Teaming up with another lefty named Babe Ruth, Leonard helped Boston win back-to-back World Series championships in 1915 and ’16, and was part of the ’18 team. His .133 opponents’ batting average in the postseason is second in Red Sox history.

Only Smoky Joe Wood (1.99) and Cy Young (2.00) had a better ERA for the Red Sox than Leonard (2.13).

4. , 1947-56
Key fact: Had 25 wins and 27 complete games in 1949

It’s too bad Parnell didn’t start his career a little bit earlier. The 1946 World Series could have had a better outcome if he had been part of the mix. With Parnell leading the charge in that epic ’49 season, the Red Sox lost the pennant by just one game to the Yankees. He threw 295 1/3 innings and gave up just eight home runs.

Parnell pitched for the Red Sox his entire career, and he is the team’s all-time lefty leader in wins (123) and innings (1,752 2/3). When you look at Parnell’s numbers, he was a machine of consistency much like Lester.

In his final Major League season, Parnell fired a no-hitter against the White Sox. He had to retire after that season with a torn muscle in his left arm. Parnell later became a broadcaster for the Red Sox, and his call in Game 162 of the 1967 season, “Little soft popup, Petrocelli will take it, he does! The ballgame is over! The Red Sox win it! And what a mob on this field!” has been replayed over and over through the decades.

5. , 1914-19
Key fact: His 29 2/3 scoreless innings in the World Series was a record that stood for 43 years

Long before there was a so-called Curse of the Bambino, Ruth was a dominant lefty starter during some glory years for the Red Sox. The clutch gene he displayed at the plate in all those Fall Classics with the Yankees was ever-present when he pitched for Boston in the World Series. Ruth was 3-0 with two complete games and an 0.87 ERA in World Series starts for the Red Sox.

Ruth was plenty special in the regular season, too, going 89-46 with a 2.19 ERA over six seasons. Without question, he was at his best as a pitcher in 1916, when he led the AL with a 1.75 ERA and nine shutouts in 40 starts. This should come as no surprise, but Ruth was also a dangerous offensive player over 1,332 plate appearances in Boston, slashing .308/.413/.568 with a 190 OPS+.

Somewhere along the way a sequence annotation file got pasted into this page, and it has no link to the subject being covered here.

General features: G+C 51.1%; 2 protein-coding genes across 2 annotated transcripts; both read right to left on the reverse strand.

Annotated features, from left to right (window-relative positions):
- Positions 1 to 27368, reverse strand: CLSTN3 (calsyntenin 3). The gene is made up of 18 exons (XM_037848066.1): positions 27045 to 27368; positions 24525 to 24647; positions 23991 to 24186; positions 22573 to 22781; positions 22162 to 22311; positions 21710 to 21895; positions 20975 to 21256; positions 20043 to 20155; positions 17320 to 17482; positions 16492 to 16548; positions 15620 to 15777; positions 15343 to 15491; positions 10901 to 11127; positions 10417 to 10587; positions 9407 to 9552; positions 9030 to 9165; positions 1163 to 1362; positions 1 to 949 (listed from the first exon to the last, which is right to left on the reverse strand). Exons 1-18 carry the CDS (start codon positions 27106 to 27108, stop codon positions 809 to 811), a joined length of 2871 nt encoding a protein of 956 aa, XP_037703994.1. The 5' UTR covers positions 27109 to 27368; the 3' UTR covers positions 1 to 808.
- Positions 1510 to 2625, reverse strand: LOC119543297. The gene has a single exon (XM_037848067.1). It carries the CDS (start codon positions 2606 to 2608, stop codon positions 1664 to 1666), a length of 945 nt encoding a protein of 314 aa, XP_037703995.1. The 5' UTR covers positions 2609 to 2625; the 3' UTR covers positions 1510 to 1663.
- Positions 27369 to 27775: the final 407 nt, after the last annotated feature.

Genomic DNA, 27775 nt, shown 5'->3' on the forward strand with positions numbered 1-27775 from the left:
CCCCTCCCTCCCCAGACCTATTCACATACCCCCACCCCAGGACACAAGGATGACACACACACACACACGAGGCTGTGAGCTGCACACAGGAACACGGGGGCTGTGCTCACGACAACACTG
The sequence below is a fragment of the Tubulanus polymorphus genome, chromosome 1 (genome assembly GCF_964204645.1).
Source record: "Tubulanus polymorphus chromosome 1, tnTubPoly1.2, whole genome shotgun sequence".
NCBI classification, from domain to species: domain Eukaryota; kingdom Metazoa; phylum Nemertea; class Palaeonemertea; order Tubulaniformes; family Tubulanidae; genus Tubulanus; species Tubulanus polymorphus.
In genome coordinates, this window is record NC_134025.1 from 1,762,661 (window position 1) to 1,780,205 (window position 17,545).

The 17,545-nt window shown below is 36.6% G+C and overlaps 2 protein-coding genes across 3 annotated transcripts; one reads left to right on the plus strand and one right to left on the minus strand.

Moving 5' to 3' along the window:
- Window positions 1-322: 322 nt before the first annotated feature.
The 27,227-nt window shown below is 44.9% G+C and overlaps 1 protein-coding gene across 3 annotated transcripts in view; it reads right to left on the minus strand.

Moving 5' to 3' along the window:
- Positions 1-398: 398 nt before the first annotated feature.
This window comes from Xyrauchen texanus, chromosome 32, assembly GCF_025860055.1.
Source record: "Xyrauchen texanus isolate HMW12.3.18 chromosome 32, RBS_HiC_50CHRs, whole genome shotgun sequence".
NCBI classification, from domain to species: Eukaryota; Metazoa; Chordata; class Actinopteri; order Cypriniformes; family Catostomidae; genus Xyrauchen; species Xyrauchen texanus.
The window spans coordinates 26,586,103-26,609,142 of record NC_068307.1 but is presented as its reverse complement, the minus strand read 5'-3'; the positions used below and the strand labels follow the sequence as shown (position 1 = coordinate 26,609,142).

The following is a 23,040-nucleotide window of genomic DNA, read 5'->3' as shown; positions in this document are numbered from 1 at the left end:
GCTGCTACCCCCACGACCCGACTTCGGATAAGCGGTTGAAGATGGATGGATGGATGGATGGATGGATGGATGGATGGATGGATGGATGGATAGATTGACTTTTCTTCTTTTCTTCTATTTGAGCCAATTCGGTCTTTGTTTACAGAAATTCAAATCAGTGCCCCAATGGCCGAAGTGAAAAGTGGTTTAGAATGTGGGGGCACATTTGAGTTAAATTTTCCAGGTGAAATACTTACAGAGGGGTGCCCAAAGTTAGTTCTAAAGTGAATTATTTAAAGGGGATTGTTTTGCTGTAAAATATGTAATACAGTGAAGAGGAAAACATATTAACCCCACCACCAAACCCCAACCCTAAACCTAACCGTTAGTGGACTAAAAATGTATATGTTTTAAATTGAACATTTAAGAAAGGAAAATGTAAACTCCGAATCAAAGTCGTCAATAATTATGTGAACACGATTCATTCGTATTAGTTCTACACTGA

Ruth’s 2.19 ERA is the best by a Red Sox lefty with at least 1,000 innings. His 105 complete games rank him eighth all-time in franchise history, one spot ahead of Roger Clemens.

Honorable mentions
Given that has an ERA+ of 149 -- the best for a Red Sox lefty with at least 500 innings -- it was agonizingly hard to leave him out of the top 5 on this list. But the competition was stiff, and Sale has only been with Boston for three seasons … Bill “The Spaceman” Lee was surely a character, but he was also a fine pitcher. Lee went 94-68 for some highly competitive Boston teams in the 1970s … Though 's four years in Boston included controversy and injuries, the team won the AL East three times during that span. And Price came up huge when the Sox needed him to in the 2018 postseason, turning in dominant performances in clinching games against the Astros in the AL Championship Series and the Dodgers in the World Series … If only the Sox had won it all in 1986. When they were one strike away from beating the Mets, had already been voted as MVP of that Fall Classic. Obviously, the voting had to be reversed after the Mets won the series. Hurst had a devastating curveball and was terrific at spotting his fastball. He won 88 games for Boston … Ray Collins pitched for two championship teams in Boston (1912 and ’15) and is fifth in bWAR (24.7) among Red Sox lefties.